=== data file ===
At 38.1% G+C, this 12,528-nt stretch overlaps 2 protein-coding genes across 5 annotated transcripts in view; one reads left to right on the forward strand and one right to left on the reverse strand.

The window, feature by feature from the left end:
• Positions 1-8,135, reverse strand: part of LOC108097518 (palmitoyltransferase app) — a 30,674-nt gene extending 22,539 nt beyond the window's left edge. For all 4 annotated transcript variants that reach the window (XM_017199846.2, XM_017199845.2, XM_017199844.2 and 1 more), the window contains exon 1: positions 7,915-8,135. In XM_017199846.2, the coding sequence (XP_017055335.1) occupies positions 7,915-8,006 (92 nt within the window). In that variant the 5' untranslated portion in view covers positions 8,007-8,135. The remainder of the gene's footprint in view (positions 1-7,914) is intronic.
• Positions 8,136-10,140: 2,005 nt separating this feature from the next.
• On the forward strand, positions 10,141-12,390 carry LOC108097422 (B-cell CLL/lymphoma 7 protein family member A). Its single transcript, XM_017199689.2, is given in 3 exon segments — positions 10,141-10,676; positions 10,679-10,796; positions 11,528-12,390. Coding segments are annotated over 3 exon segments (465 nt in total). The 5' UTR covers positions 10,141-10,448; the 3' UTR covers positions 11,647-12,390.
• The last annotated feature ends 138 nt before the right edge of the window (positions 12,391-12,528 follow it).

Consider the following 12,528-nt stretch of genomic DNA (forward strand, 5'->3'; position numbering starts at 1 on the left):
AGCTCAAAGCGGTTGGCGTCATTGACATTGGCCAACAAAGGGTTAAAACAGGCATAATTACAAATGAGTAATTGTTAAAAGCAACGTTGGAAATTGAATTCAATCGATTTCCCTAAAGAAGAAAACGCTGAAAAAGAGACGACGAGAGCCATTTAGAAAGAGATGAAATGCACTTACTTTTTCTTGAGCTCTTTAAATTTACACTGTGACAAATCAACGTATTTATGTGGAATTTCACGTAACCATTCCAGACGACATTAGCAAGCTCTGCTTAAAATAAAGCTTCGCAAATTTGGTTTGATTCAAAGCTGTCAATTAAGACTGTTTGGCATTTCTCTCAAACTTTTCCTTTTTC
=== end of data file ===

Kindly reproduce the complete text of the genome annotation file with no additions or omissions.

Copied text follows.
At 38.1% G+C, this 12,528-nt stretch overlaps 2 protein-coding genes across 5 annotated transcripts in view; one reads left to right on the forward strand and one right to left on the reverse strand.

The window, feature by feature from the left end:
• Positions 1-8,135, reverse strand: part of LOC108097518 (palmitoyltransferase app) — a 30,674-nt gene extending 22,539 nt beyond the window's left edge. For all 4 annotated transcript variants that reach the window (XM_017199846.2, XM_017199845.2, XM_017199844.2 and 1 more), the window contains exon 1: positions 7,915-8,135. In XM_017199846.2, the coding sequence (XP_017055335.1) occupies positions 7,915-8,006 (92 nt within the window). In that variant the 5' untranslated portion in view covers positions 8,007-8,135. The remainder of the gene's footprint in view (positions 1-7,914) is intronic.
• Positions 8,136-10,140: 2,005 nt separating this feature from the next.
• On the forward strand, positions 10,141-12,390 carry LOC108097422 (B-cell CLL/lymphoma 7 protein family member A). Its single transcript, XM_017199689.2, is given in 3 exon segments — positions 10,141-10,676; positions 10,679-10,796; positions 11,528-12,390. Coding segments are annotated over 3 exon segments (465 nt in total). The 5' UTR covers positions 10,141-10,448; the 3' UTR covers positions 11,647-12,390.
• The last annotated feature ends 138 nt before the right edge of the window (positions 12,391-12,528 follow it).

Consider the following 12,528-nt stretch of genomic DNA (forward strand, 5'->3'; position numbering starts at 1 on the left):
AGCTCAAAGCGGTTGGCGTCATTGACATTGGCCAACAAAGGGTTAAAACAGGCATAATTACAAATGAGTAATTGTTAAAAGCAACGTTGGAAATTGAATTCAATCGATTTCCCTAAAGAAGAAAACGCTGAAAAAGAGACGACGAGAGCCATTTAGAAAGAGATGAAATGCACTTACTTTTTCTTGAGCTCTTTAAATTTACACTGTGACAAATCAACGTATTTATGTGGAATTTCACGTAACCATTCCAGACGACATTAGCAAGCTCTGCTTAAAATAAAGCTTCGCAAATTTGGTTTGATTCAAAGCTGTCAATTAAGACTGTTTGGCATTTCTCTCAAACTTTTCCTTTTTC